Though hyperbole is fair play here, I must point out that Trip exaggerates when he reports that sales volume is “way way down” across all levels. The numbers actually are 178 (11/07) from 224 (11/06). I think these numbers show that sales activity is returning to a more normal pace.
    My thesis here consistently has been that 1) the froth is pretty much gone from the market (thank goodness) and the market psychology has changed (buyers and sellers waiting in a ‘stand off’); 2) the lower ends of the market — where the 04-06 run-up in prices was most profound — have seen / will see downward price adjustments; and 3) many, if not most, areas of SF already have returned, or shortly will, to normal (as opposed to speculative) appreciation. The November 07 sales data is pretty consistent with my point of view.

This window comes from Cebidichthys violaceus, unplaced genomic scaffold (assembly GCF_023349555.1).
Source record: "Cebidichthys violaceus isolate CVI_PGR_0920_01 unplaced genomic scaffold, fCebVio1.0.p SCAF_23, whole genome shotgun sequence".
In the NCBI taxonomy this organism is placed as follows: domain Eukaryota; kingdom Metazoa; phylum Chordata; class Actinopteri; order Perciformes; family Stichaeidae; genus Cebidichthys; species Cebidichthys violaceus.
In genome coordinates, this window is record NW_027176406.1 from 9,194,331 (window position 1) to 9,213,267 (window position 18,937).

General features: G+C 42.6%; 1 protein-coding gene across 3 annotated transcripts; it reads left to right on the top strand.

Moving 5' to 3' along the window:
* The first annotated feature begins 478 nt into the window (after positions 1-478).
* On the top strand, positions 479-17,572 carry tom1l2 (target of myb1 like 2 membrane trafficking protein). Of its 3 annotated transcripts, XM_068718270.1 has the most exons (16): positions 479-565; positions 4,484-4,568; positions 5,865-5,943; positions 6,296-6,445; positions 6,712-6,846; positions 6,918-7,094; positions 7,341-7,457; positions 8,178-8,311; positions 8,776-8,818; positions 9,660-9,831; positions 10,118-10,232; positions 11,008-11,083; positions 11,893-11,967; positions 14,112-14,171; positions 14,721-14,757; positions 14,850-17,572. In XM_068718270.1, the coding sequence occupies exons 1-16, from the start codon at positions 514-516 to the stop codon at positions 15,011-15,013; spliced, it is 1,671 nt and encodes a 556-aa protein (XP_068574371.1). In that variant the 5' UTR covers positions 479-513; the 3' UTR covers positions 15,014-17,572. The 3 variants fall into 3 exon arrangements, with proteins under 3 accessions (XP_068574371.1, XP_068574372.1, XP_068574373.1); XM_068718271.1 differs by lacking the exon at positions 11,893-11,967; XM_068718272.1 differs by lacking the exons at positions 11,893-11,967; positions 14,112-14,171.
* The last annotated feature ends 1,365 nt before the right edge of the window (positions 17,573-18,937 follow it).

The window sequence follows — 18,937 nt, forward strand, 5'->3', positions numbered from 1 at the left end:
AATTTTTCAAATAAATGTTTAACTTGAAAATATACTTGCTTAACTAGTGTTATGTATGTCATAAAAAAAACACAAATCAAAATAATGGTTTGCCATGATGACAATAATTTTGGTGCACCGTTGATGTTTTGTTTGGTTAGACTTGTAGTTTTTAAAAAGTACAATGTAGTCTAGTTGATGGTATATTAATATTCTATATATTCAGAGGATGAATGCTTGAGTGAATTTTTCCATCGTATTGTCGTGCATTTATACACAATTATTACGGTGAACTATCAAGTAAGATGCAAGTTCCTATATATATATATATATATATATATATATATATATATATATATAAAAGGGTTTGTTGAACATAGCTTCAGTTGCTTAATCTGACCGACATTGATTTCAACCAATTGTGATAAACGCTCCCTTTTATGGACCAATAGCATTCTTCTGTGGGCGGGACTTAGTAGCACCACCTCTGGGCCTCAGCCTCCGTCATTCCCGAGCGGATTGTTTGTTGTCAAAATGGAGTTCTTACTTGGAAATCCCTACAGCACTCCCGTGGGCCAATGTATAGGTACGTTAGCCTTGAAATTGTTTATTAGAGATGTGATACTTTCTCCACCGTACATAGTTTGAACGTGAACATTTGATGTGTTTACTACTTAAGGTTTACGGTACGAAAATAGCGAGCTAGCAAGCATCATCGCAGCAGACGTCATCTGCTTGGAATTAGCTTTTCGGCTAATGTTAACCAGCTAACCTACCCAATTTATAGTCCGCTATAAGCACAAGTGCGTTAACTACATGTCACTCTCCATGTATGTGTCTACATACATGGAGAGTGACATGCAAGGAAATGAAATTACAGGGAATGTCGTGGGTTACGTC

14. “Yea, I would never advise friends to buy property if they plan to hold only two years. But then I’m not a gambler. ”
    Right now, I think it would be silly to buy unless you plan to hold for 7+ years. It’s hard to imagine that the prices will be higher than the current level in even 5 years.
    I personally think we have 2 years of slow deflation left,1-2 years of steady prices before the market starts back to its normal 4-5% gain per year.
    I think if you buy now, you would have to hold 6 yrs, on average, to break even.